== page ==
Who should you select for a reference?

Unless otherwise specified by the employer, it is a good idea to provide an employer with a range of references so that they can get a feel for who you are. Some people you might use include superiors, subordinates, professors, peers, and major clients or customers. Select people to validate and reinforce what you have stated in your resume. For instance, if your resume states that you "expanded the product line leading to a 23% sales increase," your supervisor should be provided as a reference to confirm this.

Most employers require at least 3 references. If possible it would be good to provide 4 or 5 (eg. 2 previous supervisors, 1 subordinate, 1 peer/volunteer coordinator, and 1 client).

The most important references are generally your superiors. If possible, include at least two previous employers as references. In contacting previous supervisors, potential employers are looking for information about the contribution you made to that firm. Subordinates and peers should emphasize your ability to be a team player. Clients should highlight your customer service skills and interpersonal communication skills.

If you have not had work experience, then you can use professors as references.

What information should you provide?

Include all the information that a potential employer may wish to know. You should provide the following information: full name, title, organization name, address & phone number (make sure this information is correct), best time to call, and relationship to you. Provide a reference’s work address and phone number unless the reference wishes to be contacted at home.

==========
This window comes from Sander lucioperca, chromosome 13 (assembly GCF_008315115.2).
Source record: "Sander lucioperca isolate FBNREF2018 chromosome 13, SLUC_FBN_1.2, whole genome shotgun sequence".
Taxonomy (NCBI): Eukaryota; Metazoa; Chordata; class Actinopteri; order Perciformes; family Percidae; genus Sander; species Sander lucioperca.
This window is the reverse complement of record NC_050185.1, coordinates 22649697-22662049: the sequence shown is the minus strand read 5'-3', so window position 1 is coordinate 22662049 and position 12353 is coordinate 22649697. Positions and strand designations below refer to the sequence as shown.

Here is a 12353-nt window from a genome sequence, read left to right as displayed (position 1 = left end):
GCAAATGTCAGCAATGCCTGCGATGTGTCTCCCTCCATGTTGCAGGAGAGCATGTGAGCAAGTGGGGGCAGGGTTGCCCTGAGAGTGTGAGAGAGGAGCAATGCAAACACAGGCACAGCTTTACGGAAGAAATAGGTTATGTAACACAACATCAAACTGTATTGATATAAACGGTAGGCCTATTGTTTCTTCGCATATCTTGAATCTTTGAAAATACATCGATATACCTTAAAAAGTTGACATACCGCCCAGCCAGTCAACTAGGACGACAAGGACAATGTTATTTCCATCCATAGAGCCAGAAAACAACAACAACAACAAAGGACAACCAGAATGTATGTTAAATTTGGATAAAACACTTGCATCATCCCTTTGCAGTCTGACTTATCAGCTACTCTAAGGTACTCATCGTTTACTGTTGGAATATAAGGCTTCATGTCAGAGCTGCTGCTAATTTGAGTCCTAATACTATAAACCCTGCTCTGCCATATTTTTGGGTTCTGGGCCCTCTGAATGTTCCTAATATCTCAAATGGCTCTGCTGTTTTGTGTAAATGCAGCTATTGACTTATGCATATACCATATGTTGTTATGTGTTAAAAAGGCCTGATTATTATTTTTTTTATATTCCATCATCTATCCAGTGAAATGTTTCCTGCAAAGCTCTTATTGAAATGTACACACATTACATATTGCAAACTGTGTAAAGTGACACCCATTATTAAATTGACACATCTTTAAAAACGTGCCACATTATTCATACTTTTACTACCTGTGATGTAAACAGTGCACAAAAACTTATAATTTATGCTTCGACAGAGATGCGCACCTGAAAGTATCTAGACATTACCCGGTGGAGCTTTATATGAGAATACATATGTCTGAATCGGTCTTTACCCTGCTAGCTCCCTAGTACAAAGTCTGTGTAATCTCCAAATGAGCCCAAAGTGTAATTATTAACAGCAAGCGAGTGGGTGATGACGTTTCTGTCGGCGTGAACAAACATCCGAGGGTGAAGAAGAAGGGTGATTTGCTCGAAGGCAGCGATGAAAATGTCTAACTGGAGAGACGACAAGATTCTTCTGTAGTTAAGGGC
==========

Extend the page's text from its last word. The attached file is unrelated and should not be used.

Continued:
Where should you include these references?

Your references should not be part of your resume. If employers specifically request that references be provided as part of your application then you should attach them as a separate sheet behind your resume.

Questions that references are commonly asked

Maintaining Control Over What Your References Say

Talk to your references before you forward their names to a prospective employer. If they are aware that they will be receiving a call from an employer they will be more prepared to give an appropriate appraisal of you. Give each reference a copy of your job application, job description, and a list of the specific features in your background that you would like for him/her to mention to the employer.

Some employers will actually skip formal reference checking when they have a letter of recommendation from your listed reference. If you are asked to provide reference letters, and if the references do not oppose, write the letters yourself. This way you have control over what is said. Send the letter to the reference for approval and signing. Ensure reference letters are current and written on the organization’s letterhead. When you are obtaining someone's consent to be used as a reference, ask for a letter of recommendation. This way you will have a good idea of what they will say and the letters can be presented to the interviewer in addition to your list.

Check out your references before you list them for a potential employer. Having a friend call them will help you to choose the best references.

Thanking Your References

During your career search, take the time to send a letter of thanks to your references, along with an update of how your search is going.